In 2019, the Event Horizon Telescope gave us our first direct image of a black hole. It was a powerful image, but not one with much detail. It looks like a blurry orange donut.

To be fair, the real meat of the discovery was in the data, not the image. And as a recent study shows, there's a great deal more in the data than what we've seen.

One of the important things to understand about the EHT image is that it doesn't show the glow of the black hole itself. Black holes don't emit light directly.

And unlike less detailed images of supermassive black holes we have, the glow isn't due to jets of plasma or a torus of superheated gas around the black hole.

Instead, the image shows radio light that was focused by the black hole.

The black hole in M87 is bathed in light from nearby gas, including radio light. When a particular beam of light passes close to the black hole, the warping of spacetime causes it to change direction a bit.

We've observed the slight deflection of light from things such as the stars and galaxies numerous times, but close to a black hole the light can change direction significantly.

It could loop around to make a right-angle turn, or even end up heading back from the direction it came. The closer the path to the black hole, the more radical the change in direction.

Light is passing near the black hole in all sorts of directions, but from our perspective, we can only see the light that is focused toward us. Any beam of light that loops around the black hole and heads our way, we should be able to see.

It turns out that the black hole can act as a really strong lens. Light can pass extremely close to the black hole, and get focused directly toward us. So what we should see is a thin circle of light known as the photon ring.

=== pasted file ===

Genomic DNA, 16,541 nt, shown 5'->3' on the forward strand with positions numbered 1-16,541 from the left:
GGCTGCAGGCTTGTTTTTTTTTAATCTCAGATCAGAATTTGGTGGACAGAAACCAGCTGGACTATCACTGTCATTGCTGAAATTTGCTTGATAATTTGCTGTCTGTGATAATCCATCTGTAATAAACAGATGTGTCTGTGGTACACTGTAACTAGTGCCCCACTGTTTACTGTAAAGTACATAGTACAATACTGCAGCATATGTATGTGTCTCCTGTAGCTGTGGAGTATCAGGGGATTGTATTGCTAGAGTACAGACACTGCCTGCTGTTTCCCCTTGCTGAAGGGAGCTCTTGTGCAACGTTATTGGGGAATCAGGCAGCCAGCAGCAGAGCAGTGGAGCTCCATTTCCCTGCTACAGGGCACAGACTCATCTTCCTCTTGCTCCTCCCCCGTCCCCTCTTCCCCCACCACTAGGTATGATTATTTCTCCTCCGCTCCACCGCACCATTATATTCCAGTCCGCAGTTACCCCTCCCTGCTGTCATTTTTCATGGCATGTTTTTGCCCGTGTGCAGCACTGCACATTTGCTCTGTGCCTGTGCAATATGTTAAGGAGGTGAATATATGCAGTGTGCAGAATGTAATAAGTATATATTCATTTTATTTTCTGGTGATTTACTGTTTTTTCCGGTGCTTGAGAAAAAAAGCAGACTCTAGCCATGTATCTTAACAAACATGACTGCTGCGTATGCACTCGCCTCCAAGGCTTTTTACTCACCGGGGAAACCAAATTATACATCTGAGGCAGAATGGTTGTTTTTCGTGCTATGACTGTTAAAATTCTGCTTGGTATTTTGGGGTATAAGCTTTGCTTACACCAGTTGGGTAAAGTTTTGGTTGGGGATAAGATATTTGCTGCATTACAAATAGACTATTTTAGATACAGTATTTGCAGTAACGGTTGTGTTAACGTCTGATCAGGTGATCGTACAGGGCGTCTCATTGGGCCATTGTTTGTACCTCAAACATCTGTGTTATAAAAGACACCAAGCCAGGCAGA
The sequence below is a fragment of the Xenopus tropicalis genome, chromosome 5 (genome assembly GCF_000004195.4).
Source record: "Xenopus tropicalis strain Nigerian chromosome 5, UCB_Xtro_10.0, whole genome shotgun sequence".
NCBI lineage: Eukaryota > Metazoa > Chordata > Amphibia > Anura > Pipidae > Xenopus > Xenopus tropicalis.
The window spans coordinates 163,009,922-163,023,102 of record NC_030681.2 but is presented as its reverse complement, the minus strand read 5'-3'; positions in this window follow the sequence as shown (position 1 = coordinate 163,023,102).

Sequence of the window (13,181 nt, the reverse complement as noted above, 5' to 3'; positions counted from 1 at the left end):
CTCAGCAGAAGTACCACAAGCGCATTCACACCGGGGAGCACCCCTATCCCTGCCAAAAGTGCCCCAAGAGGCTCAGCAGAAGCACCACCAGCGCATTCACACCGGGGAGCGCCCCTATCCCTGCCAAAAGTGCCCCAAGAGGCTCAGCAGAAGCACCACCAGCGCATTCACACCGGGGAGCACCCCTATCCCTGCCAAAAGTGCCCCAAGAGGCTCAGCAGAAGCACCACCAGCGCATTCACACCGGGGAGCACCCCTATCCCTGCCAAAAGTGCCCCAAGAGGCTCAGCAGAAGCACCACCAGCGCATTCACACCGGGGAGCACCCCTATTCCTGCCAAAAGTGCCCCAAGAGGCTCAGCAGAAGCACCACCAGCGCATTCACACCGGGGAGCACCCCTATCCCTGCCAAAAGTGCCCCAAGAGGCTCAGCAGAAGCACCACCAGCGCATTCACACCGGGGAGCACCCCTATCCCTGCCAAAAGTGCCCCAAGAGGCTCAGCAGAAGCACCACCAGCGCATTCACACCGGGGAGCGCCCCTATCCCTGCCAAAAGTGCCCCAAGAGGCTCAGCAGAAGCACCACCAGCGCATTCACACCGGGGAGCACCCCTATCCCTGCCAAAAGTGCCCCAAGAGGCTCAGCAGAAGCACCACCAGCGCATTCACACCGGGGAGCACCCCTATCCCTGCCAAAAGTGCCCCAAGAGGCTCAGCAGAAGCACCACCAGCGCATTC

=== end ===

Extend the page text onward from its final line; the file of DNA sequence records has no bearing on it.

Diagram of thin fiery ring amid blue topological lines.
The calculated photon ring of M87*. (Broderick et al.)

Part of the light will be brighter since the rotation of the black hole also gives the light a bit of an energy boost. The size of the ring depends on the mass of the black hole, and the brightness of the brighter region depends on the black hole's rotation.

So why doesn't the EHT image show the photon ring? Unfortunately, the space between us and the black hole isn't completely empty.

There is still a surrounding region of cold gas, which the light has to pass through to reach us. Some of the light scatters along the way, making the image more blurry than we'd like. This is where the new study comes in.

The diffuse glow of the EHT image tells us not only about the black hole but also about the diffuse gas surrounding the black hole. The team noted that there are essentially two images within the EHT data.

One is that of the photon ring itself, and the other is the blurry glow of the surrounding region. Using new imaging algorithms, the team was able to separate the two, revealing the black hole's photon ring.

It's a great example of the power of analyzing data in new ways. Modern astronomical observations gather so much data that there is often much more information than we might suspect. As we learn how to process data more effectively, we can reveal layers hidden under the surface.

This article was originally published by Universe Today. Read the original article.